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One year after deadly fan crush at Indonesia soccer stadium, families still seek justice

MALANG, Indonesia (AP) — A year has passed slowly for Devi Athok, an Indonesian man whose two teenage daughters died in a crush of fans at a soccer stadium in East Java in October 2022 after police fired tear gas, setting off a panicked run for the exits that left 135 people dead.

The crowd surge in Kanjuruhan stadium in Malang city was among the world’s worst sporting tragedies. Some 43 children died and around 580 people were injured in the incident.

Chaos broke out after Persebaya Surabaya defeated Arema Malang 3-2 in the Oct. 1 match in front of some 42,000 spectators, prompting police to fire tear gas, including toward the stadium’s stands, causing panic among the crowd.

Athok had bought four tickets for the Saturday night match for his two daughters, his ex-wife and her new husband. His 13-year-old daughter, Naila Debi Anggraini, decided to join her family at the last minute. She died in the crush along with her older sister, 16-year-old Natasya Debi Ramadani, and their mother, Geby Asta Putri, 37.

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In the year since the incident, Indonesia has convicted five of six suspects who were charged with negligence leading to the deaths of 135 people. Investigations have been conducted both by police and an independent team set up by Indonesian President Joko Widodo.

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Two police officers who were initially acquitted by the Surabaya Court were later sentenced to prison by the Supreme Court. One was sentenced to two years and the other was sentenced to two and a half years. The former East Java Police mobile brigade commander was found guilty and sentenced to a year and a half in prison, and the football club’s former security officer was sentenced to one year.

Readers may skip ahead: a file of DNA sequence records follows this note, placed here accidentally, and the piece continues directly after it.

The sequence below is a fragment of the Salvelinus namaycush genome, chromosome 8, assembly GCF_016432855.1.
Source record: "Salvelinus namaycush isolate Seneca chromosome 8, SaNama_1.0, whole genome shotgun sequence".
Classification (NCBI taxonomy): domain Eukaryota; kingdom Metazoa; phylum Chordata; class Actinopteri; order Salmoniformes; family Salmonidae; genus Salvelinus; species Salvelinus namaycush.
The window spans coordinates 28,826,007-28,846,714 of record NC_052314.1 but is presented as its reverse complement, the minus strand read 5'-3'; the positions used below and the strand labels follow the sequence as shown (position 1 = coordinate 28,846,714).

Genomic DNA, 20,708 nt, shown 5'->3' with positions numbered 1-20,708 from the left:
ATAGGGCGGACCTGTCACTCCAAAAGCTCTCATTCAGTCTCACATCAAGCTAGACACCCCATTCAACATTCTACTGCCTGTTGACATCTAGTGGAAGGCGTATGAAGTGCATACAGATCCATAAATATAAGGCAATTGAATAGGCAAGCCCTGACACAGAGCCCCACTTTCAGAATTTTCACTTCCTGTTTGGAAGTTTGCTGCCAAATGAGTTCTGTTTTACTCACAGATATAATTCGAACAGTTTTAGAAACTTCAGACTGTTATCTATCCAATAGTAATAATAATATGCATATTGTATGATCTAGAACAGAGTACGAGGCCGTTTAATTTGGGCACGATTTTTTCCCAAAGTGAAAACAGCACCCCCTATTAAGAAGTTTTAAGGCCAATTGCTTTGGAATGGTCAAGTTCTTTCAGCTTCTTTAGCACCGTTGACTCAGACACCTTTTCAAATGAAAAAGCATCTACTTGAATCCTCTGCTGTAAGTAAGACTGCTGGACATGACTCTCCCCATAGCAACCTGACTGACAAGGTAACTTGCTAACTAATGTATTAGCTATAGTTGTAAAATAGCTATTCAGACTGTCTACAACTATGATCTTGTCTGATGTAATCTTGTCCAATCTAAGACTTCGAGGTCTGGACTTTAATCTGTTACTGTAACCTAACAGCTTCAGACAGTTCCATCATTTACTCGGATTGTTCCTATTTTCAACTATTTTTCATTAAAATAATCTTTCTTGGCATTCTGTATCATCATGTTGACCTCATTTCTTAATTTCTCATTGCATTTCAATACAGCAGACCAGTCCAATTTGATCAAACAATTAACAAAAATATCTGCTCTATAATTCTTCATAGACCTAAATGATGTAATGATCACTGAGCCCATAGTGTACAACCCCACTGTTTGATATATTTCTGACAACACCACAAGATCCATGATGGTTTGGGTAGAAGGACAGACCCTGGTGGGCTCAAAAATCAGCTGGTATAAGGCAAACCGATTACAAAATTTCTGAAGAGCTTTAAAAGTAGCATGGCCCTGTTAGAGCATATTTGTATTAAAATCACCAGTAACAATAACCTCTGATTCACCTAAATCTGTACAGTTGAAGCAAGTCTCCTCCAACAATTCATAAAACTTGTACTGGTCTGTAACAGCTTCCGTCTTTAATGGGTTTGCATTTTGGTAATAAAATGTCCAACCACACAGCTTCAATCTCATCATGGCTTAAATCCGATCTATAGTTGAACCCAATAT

But some relatives of the victims say the punishments don’t go far enough and continue to fight for justice.

Athok said there have been irregularities in the narrative of what happened and that he has experienced intimidation since he started speaking out about the deaths of his daughters.

He said that police told him his daughters did not die from tear gas — which was the conclusion reached by the independent investigation team — but from a blunt object blow to the chest that broke their ribs.

“At the trial, police said there was a brawl between fans even though there were no Persebaya supporters at the stadium. This is a public lie. We are being fooled,” said Athok, wearing a T-shirt showing the faces of his daughters. On the back is a photo of himself praying and the words: “Rest in peace in heaven, my daughters. Your father is fighting for justice for you.”

“I want to fight legally, seek justice for the death of my daughters. If you ask if I have sincerely accepted what happened, yes, I sincerely do. They are dead, they won’t come back. But under the law, I seek justice against the killer of my two daughters,” he added.

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Amnesty International Indonesia, on the one-year anniversary of the deadly incident, called on the Indonesia government to investigate and bring to justice all who were responsible.

“The legal process related to the security forces who fired tear gas has not yet reached their leaders at the command level. This is unacceptable, and the families of the victims who died and those who were injured deserve proper justice and accountability,” said Usman Hamid, the Executive Director of Amnesty International Indonesia, in a statement.

The rights organization also called for an evaluation into the use of excessive force, including tear gas. The crowd surge in Kanjuruhan highlighted the dangers of using tear gas in crowds, it said.

The government began renovation work at Kanjuruhan stadium in September, and people gathered around the stadium on Saturday to pray for the victims of the crowd surge. More are expected to gather there on Sunday.

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Tarigan reported from Jakarta, Indonesia.